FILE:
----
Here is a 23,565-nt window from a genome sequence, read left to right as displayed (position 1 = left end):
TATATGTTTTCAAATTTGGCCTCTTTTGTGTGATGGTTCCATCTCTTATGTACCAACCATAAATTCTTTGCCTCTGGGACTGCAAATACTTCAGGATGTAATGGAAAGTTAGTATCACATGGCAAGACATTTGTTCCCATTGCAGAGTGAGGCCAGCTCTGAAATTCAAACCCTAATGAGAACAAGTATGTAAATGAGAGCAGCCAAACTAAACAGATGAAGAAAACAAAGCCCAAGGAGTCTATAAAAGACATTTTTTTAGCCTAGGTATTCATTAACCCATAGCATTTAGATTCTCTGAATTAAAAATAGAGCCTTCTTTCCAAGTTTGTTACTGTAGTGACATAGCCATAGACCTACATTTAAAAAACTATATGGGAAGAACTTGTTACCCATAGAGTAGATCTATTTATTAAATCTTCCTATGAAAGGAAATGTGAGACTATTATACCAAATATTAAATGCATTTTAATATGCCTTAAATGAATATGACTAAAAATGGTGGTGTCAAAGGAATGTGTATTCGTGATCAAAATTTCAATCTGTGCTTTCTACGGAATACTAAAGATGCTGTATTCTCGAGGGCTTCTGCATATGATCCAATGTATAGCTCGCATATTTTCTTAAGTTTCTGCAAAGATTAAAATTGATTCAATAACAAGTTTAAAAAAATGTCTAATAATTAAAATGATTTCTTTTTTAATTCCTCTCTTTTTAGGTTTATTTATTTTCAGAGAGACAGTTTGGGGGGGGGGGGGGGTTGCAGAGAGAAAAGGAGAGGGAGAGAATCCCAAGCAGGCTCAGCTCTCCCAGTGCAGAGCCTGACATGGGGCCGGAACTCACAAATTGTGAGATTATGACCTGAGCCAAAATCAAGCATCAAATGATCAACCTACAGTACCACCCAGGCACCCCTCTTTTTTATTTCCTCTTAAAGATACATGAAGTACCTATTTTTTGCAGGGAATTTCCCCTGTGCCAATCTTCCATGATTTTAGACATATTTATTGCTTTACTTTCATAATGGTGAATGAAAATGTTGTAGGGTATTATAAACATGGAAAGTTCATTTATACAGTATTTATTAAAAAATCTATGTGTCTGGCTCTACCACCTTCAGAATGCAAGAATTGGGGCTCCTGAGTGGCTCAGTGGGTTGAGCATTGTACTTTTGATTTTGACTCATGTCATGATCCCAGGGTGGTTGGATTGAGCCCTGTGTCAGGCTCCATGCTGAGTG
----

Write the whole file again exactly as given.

Here is a 23,565-nt window from a genome sequence, read left to right as displayed (position 1 = left end):
TATATGTTTTCAAATTTGGCCTCTTTTGTGTGATGGTTCCATCTCTTATGTACCAACCATAAATTCTTTGCCTCTGGGACTGCAAATACTTCAGGATGTAATGGAAAGTTAGTATCACATGGCAAGACATTTGTTCCCATTGCAGAGTGAGGCCAGCTCTGAAATTCAAACCCTAATGAGAACAAGTATGTAAATGAGAGCAGCCAAACTAAACAGATGAAGAAAACAAAGCCCAAGGAGTCTATAAAAGACATTTTTTTAGCCTAGGTATTCATTAACCCATAGCATTTAGATTCTCTGAATTAAAAATAGAGCCTTCTTTCCAAGTTTGTTACTGTAGTGACATAGCCATAGACCTACATTTAAAAAACTATATGGGAAGAACTTGTTACCCATAGAGTAGATCTATTTATTAAATCTTCCTATGAAAGGAAATGTGAGACTATTATACCAAATATTAAATGCATTTTAATATGCCTTAAATGAATATGACTAAAAATGGTGGTGTCAAAGGAATGTGTATTCGTGATCAAAATTTCAATCTGTGCTTTCTACGGAATACTAAAGATGCTGTATTCTCGAGGGCTTCTGCATATGATCCAATGTATAGCTCGCATATTTTCTTAAGTTTCTGCAAAGATTAAAATTGATTCAATAACAAGTTTAAAAAAATGTCTAATAATTAAAATGATTTCTTTTTTAATTCCTCTCTTTTTAGGTTTATTTATTTTCAGAGAGACAGTTTGGGGGGGGGGGGGGGTTGCAGAGAGAAAAGGAGAGGGAGAGAATCCCAAGCAGGCTCAGCTCTCCCAGTGCAGAGCCTGACATGGGGCCGGAACTCACAAATTGTGAGATTATGACCTGAGCCAAAATCAAGCATCAAATGATCAACCTACAGTACCACCCAGGCACCCCTCTTTTTTATTTCCTCTTAAAGATACATGAAGTACCTATTTTTTGCAGGGAATTTCCCCTGTGCCAATCTTCCATGATTTTAGACATATTTATTGCTTTACTTTCATAATGGTGAATGAAAATGTTGTAGGGTATTATAAACATGGAAAGTTCATTTATACAGTATTTATTAAAAAATCTATGTGTCTGGCTCTACCACCTTCAGAATGCAAGAATTGGGGCTCCTGAGTGGCTCAGTGGGTTGAGCATTGTACTTTTGATTTTGACTCATGTCATGATCCCAGGGTGGTTGGATTGAGCCCTGTGTCAGGCTCCATGCTGAGTG